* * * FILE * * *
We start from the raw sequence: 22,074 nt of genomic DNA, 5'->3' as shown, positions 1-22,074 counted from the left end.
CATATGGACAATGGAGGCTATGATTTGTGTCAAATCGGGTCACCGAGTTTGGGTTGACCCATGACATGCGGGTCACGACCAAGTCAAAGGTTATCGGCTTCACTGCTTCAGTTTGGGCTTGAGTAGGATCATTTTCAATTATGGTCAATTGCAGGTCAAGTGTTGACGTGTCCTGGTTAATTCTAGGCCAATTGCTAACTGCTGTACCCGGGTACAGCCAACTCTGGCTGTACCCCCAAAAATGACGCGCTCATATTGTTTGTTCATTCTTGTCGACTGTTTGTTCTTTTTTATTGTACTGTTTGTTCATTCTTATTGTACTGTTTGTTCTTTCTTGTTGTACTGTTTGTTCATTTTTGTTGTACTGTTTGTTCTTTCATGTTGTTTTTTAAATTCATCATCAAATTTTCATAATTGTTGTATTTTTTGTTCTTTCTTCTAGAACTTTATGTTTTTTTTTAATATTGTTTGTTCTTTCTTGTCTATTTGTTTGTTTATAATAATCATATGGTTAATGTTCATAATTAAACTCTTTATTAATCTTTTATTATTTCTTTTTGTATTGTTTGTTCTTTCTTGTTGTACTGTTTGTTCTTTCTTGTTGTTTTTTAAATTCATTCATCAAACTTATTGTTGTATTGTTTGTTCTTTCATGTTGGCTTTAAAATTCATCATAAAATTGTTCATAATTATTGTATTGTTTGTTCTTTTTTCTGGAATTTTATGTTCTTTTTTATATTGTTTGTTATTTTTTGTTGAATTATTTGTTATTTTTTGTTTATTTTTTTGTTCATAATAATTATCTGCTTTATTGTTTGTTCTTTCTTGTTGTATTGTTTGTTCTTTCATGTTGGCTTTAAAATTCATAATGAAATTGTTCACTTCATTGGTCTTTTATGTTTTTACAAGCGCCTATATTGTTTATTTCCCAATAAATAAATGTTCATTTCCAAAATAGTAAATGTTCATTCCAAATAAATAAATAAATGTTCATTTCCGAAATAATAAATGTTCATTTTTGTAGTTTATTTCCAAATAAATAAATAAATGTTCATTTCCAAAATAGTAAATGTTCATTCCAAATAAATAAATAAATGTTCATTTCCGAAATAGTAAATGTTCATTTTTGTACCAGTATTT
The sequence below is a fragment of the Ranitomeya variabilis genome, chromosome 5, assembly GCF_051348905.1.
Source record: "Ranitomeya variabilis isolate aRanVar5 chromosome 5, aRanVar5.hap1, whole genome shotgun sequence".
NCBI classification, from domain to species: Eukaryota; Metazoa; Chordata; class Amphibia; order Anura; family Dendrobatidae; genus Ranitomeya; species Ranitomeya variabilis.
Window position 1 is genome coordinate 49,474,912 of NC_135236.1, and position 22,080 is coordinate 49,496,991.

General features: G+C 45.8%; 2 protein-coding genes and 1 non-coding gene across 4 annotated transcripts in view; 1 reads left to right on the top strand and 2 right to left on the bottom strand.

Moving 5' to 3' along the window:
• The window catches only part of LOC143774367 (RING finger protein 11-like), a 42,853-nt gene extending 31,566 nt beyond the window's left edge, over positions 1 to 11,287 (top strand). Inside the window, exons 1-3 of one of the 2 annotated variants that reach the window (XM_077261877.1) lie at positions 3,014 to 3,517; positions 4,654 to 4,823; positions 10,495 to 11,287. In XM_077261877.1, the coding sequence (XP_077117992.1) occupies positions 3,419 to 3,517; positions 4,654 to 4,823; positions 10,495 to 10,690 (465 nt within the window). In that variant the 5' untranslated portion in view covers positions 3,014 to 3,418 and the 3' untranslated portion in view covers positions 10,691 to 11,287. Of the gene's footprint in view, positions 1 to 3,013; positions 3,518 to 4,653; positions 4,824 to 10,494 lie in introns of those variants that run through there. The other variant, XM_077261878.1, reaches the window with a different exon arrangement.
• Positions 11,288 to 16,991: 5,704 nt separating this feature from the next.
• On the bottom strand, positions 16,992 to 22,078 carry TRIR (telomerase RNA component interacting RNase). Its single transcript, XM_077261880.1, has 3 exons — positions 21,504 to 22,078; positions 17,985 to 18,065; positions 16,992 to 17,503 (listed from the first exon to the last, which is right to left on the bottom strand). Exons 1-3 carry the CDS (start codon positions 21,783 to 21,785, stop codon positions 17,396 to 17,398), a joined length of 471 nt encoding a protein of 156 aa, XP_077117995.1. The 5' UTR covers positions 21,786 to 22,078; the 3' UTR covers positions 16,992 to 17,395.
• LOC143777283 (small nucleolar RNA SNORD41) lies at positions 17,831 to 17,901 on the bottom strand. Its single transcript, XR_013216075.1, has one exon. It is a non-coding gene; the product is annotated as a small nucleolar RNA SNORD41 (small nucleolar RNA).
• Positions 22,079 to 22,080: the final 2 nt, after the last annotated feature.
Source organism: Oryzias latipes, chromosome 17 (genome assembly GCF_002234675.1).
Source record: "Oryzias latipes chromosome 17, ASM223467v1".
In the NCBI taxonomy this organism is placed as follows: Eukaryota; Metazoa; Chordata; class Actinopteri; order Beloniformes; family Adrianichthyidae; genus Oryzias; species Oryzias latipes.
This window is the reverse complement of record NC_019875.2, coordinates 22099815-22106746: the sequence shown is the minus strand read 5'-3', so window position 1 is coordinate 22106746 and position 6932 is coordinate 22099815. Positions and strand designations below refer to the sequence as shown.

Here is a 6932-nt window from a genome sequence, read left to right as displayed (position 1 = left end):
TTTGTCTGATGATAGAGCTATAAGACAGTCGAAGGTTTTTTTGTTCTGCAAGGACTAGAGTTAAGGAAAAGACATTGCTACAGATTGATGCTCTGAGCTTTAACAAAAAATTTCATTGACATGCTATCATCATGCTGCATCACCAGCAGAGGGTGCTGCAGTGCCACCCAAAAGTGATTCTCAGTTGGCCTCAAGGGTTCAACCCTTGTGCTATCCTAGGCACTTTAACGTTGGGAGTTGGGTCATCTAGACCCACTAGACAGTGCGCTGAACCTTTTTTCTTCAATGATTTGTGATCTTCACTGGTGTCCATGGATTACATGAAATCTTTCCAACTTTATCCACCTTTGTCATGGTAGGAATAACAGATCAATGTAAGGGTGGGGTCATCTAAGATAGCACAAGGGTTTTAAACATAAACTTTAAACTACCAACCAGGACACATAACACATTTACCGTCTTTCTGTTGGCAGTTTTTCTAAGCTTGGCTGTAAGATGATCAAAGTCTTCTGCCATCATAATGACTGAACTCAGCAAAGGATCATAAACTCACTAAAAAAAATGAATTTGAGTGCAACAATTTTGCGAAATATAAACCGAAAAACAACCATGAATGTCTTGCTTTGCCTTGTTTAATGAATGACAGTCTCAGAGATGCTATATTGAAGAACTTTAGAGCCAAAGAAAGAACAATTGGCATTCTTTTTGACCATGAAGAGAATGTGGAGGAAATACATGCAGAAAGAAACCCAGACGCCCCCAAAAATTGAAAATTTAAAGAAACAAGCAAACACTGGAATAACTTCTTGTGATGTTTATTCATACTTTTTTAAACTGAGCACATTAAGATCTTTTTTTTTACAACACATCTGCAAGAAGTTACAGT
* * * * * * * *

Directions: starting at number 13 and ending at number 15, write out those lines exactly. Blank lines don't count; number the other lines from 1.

• Positions 22,079 to 22,080: the final 2 nt, after the last annotated feature.
Source organism: Oryzias latipes, chromosome 17 (genome assembly GCF_002234675.1).
Source record: "Oryzias latipes chromosome 17, ASM223467v1".